Posted on February 16, 2011. Filed under: CRICKET, CRICKET WORLD CUP, CRICKET WORLD CUP 1999, ICC CRICKET WORLD CUP 2011, ICC WORLD CUP 2003 | Tags: , , , , , |

Aus_S Waugh10


He came into the Australian squad as an all-rounder during the test series down-under versus India. He was a member of the team that won the World Cup in 1987. Within a few years, he lost his place in the test team to his twin brother who scored a century on debut in the Ashes of 1991. The player is Stephen Rodger Waugh who went to become one of the best batsmen of his generation and also one of the best captains in the game.

Following his exit from the team, Steve had a change in his approach to batting. The comeback into the team witnessed a different batsman who started to score runs in torrents. The opponents seemed to bring the best out of him and no one can forget the double hundred in the West Indies in 1995 that gave Australia the Frank Worrell trophy after a long interval.

Some of the most famous innings of Steve Waugh have come in the longer version of the game.For someone who batted down the order, big scores in the one-dayers were not always possible.

In the Reliance World Cup of 1987, Steve Waugh could not make a big contribution with his bat but on more than one occasion, took crucial wickets. Waugh was a very clever bowler who varied the pace much to the surprise of the batsmen. In the semi-finals versus Pakistan at Lahore, Waugh scored 18 runs off Salim Jaffer in the 50th over of the Australian innings.Those runs proved to be the winning margin for the Aussies. Later when Pakistan batted, he took a couple of wickets.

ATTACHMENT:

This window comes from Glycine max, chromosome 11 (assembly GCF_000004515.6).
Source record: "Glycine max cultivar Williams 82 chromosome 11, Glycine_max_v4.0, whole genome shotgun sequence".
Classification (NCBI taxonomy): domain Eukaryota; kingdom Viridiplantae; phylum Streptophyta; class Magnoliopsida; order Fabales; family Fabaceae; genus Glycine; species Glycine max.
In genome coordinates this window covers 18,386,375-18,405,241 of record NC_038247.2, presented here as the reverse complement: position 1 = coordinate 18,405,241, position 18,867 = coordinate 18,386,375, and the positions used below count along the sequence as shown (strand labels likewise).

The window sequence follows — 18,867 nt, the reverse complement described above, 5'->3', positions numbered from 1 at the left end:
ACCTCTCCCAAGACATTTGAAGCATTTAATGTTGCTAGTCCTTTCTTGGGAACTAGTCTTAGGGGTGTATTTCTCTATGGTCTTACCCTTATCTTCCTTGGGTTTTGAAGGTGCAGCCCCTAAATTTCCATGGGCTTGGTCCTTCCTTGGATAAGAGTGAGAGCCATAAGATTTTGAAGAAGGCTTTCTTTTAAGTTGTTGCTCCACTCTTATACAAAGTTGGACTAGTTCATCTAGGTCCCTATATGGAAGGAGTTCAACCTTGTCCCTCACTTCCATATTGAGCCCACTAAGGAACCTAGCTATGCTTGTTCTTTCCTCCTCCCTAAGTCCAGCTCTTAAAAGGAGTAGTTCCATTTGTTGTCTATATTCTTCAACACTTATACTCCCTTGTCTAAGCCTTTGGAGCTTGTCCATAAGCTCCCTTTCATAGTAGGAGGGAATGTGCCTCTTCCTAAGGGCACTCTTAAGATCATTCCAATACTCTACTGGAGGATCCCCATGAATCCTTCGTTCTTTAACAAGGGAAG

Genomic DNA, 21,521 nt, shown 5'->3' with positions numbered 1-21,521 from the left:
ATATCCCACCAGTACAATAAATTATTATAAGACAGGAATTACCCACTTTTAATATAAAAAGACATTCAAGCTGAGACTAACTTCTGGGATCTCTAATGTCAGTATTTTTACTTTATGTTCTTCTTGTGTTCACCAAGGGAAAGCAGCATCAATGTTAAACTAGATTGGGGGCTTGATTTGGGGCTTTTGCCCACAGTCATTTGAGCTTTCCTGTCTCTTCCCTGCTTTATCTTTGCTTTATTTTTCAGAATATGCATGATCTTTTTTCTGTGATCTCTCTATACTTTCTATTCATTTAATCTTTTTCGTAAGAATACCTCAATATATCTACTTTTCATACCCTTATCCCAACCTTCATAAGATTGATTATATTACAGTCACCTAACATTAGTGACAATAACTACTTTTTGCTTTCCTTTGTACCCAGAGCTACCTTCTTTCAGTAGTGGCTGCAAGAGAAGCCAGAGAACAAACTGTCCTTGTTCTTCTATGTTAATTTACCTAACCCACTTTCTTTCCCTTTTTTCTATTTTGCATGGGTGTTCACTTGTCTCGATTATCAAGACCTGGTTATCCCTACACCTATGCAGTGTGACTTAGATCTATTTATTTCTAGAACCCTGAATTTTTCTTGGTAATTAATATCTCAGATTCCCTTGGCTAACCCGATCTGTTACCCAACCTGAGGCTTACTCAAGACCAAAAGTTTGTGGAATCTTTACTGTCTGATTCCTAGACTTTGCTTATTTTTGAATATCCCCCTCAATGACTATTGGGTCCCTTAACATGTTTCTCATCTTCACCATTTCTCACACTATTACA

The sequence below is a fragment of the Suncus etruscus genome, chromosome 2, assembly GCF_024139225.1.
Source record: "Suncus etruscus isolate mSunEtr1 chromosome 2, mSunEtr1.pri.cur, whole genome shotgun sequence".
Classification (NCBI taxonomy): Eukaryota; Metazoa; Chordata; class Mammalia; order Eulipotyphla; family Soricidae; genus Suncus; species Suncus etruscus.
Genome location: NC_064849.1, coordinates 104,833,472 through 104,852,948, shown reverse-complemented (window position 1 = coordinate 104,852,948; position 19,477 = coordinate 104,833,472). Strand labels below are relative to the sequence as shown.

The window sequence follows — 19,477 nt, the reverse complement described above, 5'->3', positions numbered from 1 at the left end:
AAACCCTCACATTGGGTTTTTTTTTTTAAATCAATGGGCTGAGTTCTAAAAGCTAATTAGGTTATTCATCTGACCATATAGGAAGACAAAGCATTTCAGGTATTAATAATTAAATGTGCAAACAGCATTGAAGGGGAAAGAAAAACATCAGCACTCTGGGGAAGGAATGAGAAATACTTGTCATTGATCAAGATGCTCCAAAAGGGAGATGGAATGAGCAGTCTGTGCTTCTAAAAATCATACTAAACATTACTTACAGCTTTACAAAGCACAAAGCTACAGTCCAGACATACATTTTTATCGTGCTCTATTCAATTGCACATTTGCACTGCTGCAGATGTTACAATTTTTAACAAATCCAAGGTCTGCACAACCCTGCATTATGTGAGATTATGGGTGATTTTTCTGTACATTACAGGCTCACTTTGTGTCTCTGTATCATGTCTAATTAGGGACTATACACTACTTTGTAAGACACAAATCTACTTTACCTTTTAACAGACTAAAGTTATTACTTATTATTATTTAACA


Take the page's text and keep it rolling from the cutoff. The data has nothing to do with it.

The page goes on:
In the Wills World Cup of 1996, Steve Waugh had a few memorable outings like the half-century versus New Zealand at Chennai. In the semi-finals at Mohali, he produced a great delivery to stop Brian Lara who was well set to take the Windies to the finals.

But it was the ICC World Cup of 1999 that saw Steve Waugh’s emergence as a great captain.The Aussies had to really sweat it out after the initial stages.It was in the super-six match versus South Africa at Leeds that the famous Waugh magic came to the fore.It was a now-or-never match with Australia needing to win in order to have any further say in the tournament.

South Africa made 271 with Gibbs making a century. In reply, the Aussies had a poor start but Waugh went for the shots making a 50 off only 47 balls.When on 56, Waugh had a reprieve, thanks to Herschelle Gibbs.Legend has it that Waugh made a comment to Gibbs about the drop. Waugh went on to make 120 and took his team to the semi-finals. After a couple of days, the same two teams contested the semi-finals which ended in a tie and the Aussies went to the final on a better run-rate.

Waugh was not picked for the World Cup of 2003.He had to make way for new and younger players.But no one can question the part played by Waugh in the making of a strong Australian team.

I was fascinated once to learn that Steve Waugh played with a bat that was shorter in length in relation to the bats used by other players.The famous red hankie in the trouser pocket and the worn out baggy green are still fresh in my memory.

More than the style it was substance that was more important.